As the United States and Mexico vowed Thursday to work together more closely to tackle record migration at their shared border, thousands of migrants and asylum seekers continued to head toward the crossing, underscoring the urgency of the issue.
The countries said in a joint statement they would seek to strengthen a sponsorship initiative for Venezuelan, Cuban, Nicaraguan and Haitian migrants and look to tackle the root causes of migration, a day after a U.S. delegation led by Secretary of State Antony Blinken met with Mexican President Andres Manuel Lopez Obrador and his government in Mexico City. More talks are scheduled in Washington next month.
The talks came after the U.S. temporarily shuttered two vital Texas railway crossings to redeploy agents toward enforcement amid a surge of illegal migrant crossings. A non-rail crossing remained closed at Lukeville, Ariz., and border operations were partially suspended at San Diego and Nogales, Ariz.
The closures sparked a trade slowdown that stung Mexican industries, as well as criticism of the Biden administration’s border policies.
El Paso, Texas at ‘breaking point’ as asylum seekers flood across border, mayor says
Earlier Thursday, Mexican President Andres Manuel Lopez Obrador said the two parties had agreed to keep border crossings open after the temporary closures.
“This agreement has been reached, the rail crossings and the border bridges are already being opened to normalize the situation,” Lopez Obrador told a morning press conference.
Lopez Obrador said Wednesday’s meetings with the U.S. delegation were “direct.”
As Lopez Obrador spoke, a large group of migrants and asylum seekers, many with small children, were trekking across Mexico toward the southern U.S. border. Some in the group held a banner reading “Exodus from poverty.”
Mexican National Guard members made no attempt last weekend to stop the so-called caravan of roughly 6,000 people, many from Central America and Venezuela, from walking through Mexico’s main inland immigration inspection point in southern Chiapas state near the Guatemala border.
Lopez Obrador said Thursday the group had shrunk to about 1,600 people.
Migrants and asylum seekers transit through Mexico to the U.S. to escape violence, economic distress and negative impacts of climate change, according the United Nations. Although a majority come from Central and Latin American countries, people from China and several African countries have also been arriving at the U.S.-Mexico border in recent months.
The number of people crossing the perilous Darien Gap straddling Colombia and Central America has topped half a million this year, double last year’s record.
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In the past, Mexico has let such migrant caravans go through, trusting they would tire themselves out walking along the highway. But that strategy appears to no longer be working.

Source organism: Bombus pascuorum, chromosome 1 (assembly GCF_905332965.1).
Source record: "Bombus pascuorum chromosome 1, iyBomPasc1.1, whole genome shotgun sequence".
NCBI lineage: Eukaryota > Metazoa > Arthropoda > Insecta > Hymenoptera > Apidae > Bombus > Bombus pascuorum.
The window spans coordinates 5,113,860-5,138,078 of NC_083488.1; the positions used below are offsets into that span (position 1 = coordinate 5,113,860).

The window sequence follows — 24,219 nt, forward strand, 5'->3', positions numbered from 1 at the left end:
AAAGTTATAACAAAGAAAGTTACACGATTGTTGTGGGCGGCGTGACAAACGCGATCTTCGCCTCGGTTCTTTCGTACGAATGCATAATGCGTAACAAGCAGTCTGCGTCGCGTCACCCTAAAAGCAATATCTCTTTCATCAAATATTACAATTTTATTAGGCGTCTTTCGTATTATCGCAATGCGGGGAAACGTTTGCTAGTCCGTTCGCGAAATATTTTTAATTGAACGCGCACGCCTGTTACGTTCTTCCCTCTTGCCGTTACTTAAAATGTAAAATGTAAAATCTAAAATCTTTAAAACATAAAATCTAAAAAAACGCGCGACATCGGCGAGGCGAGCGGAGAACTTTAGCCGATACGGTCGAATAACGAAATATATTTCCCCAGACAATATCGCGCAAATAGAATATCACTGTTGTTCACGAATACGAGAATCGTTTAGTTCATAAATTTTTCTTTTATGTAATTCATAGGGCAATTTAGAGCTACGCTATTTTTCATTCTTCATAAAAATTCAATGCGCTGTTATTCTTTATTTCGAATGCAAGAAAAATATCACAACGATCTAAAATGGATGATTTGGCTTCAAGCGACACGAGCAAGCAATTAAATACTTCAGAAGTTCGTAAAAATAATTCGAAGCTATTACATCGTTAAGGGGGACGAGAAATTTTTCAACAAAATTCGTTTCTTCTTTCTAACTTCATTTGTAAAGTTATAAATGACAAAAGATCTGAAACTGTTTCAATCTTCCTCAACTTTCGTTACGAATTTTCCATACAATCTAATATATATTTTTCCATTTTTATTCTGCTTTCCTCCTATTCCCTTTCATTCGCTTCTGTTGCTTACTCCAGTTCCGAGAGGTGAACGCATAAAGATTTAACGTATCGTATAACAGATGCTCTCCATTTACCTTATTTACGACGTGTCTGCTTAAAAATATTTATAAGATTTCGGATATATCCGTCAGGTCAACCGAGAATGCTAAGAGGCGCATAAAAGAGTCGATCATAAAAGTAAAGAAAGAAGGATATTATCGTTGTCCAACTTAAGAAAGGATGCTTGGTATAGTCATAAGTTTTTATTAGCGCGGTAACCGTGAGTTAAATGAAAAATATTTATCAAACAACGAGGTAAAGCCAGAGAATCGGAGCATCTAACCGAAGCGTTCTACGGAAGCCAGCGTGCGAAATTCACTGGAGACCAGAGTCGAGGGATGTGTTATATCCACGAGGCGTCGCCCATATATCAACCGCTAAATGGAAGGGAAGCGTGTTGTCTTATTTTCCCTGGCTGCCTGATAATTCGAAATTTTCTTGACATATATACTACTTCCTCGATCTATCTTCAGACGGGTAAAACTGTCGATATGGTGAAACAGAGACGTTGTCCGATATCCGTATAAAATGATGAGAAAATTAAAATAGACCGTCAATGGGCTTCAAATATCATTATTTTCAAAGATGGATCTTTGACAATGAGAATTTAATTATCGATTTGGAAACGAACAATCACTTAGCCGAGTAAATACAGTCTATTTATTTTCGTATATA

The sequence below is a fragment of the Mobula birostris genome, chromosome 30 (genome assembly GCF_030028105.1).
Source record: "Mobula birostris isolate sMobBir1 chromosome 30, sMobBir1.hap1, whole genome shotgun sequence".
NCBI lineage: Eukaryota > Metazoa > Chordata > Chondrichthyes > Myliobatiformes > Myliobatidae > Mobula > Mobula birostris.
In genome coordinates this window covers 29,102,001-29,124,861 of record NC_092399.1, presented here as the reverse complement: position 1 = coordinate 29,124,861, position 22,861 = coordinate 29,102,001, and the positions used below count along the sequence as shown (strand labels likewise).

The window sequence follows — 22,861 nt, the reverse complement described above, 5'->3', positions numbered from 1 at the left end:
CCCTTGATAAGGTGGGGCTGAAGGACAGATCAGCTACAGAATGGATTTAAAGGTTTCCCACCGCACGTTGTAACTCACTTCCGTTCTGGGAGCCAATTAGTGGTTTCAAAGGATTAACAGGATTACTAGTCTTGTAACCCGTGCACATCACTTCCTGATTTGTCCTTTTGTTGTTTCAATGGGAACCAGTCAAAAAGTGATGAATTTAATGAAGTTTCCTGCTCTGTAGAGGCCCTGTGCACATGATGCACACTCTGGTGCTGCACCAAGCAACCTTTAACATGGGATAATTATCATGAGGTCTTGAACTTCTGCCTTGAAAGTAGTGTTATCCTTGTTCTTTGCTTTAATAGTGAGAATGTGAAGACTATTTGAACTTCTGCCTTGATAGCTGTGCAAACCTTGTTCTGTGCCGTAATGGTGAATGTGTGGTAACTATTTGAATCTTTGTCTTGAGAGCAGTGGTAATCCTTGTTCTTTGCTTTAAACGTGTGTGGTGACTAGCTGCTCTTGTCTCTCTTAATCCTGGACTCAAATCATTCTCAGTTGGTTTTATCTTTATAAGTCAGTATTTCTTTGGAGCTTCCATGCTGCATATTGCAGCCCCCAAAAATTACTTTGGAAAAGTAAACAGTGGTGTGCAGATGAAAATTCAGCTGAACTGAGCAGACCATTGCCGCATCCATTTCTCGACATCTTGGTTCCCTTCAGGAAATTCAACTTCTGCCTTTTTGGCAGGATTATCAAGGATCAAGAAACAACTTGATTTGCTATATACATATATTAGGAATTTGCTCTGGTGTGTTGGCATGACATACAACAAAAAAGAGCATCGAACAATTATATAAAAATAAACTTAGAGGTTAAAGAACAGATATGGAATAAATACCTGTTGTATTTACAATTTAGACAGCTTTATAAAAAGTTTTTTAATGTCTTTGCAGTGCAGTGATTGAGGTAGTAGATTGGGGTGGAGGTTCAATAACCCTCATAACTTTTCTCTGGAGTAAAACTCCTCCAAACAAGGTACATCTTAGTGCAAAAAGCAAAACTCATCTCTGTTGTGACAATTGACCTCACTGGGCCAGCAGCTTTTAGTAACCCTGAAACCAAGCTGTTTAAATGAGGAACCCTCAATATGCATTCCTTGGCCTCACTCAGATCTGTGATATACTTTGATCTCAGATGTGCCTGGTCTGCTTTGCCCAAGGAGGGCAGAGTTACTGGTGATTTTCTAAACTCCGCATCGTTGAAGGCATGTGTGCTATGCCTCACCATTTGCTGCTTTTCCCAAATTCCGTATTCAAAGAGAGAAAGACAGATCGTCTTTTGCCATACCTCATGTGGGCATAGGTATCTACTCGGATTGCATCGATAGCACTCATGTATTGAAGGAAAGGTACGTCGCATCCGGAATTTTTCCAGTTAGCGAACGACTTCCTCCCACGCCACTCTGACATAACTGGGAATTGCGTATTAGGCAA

This month, as many as 10,000 migrants were arrested daily on the southwest U.S. border. The U.S. has struggled to process them at the border and house them once they reach northern cities.
Republicans are currently pushing for strict limits on asylum claims and other measures to stem border crossings, and are blocking new military funding for Ukraine as leverage for the proposals.
U.S. President Joe Biden has asked Congress to approve close to US$110 billion in national security funding that includes aid for Ukraine, Israel, the Indo-Pacific and U.S. border security. But Republicans are insisting any new foreign aid should be tied to immigration policy changes, arguing national security starts at the domestic border.
Immigration policy experts have told Global News addressing the root causes of migration, which the U.S. and Mexico have agreed to do this week, is vitally important.
“These are individuals who are desperate, the vast majority of whom are fleeing violence,” Bill Hing, an immigration law professor at the University of San Francisco and founder of the Immigration and Legal Resource Center, said in a previous interview about the migrants seeking entry into the U.S.
“They’re not coming here for an adventure.”
Lopez Obrador said Thursday he is willing to help but wants the United States to send more development aid to migrants’ home countries, reduce or eliminate sanctions on Cuba and Venezuela, and start a U.S.-Cuba dialogue.
The U.S.-Mexico joint statement included no specific measures either country will take that would address the root causes of immigration.
The United States has been pressing Mexico to do more to combat fentanyl trafficking, while Mexico has been pushing for stronger U.S. controls to prevent U.S. firearms from reaching the powerful cartels.
Lopez Obrador said the issue of fentanyl, a powerful and deadly opioid that Mexican cartels have been trafficking into the U.S., was “hardly discussed” in Wednesday’s meeting. The joint statement made no mention of fentanyl or other drug smuggling.
—With files from the Associated Press and Reuters
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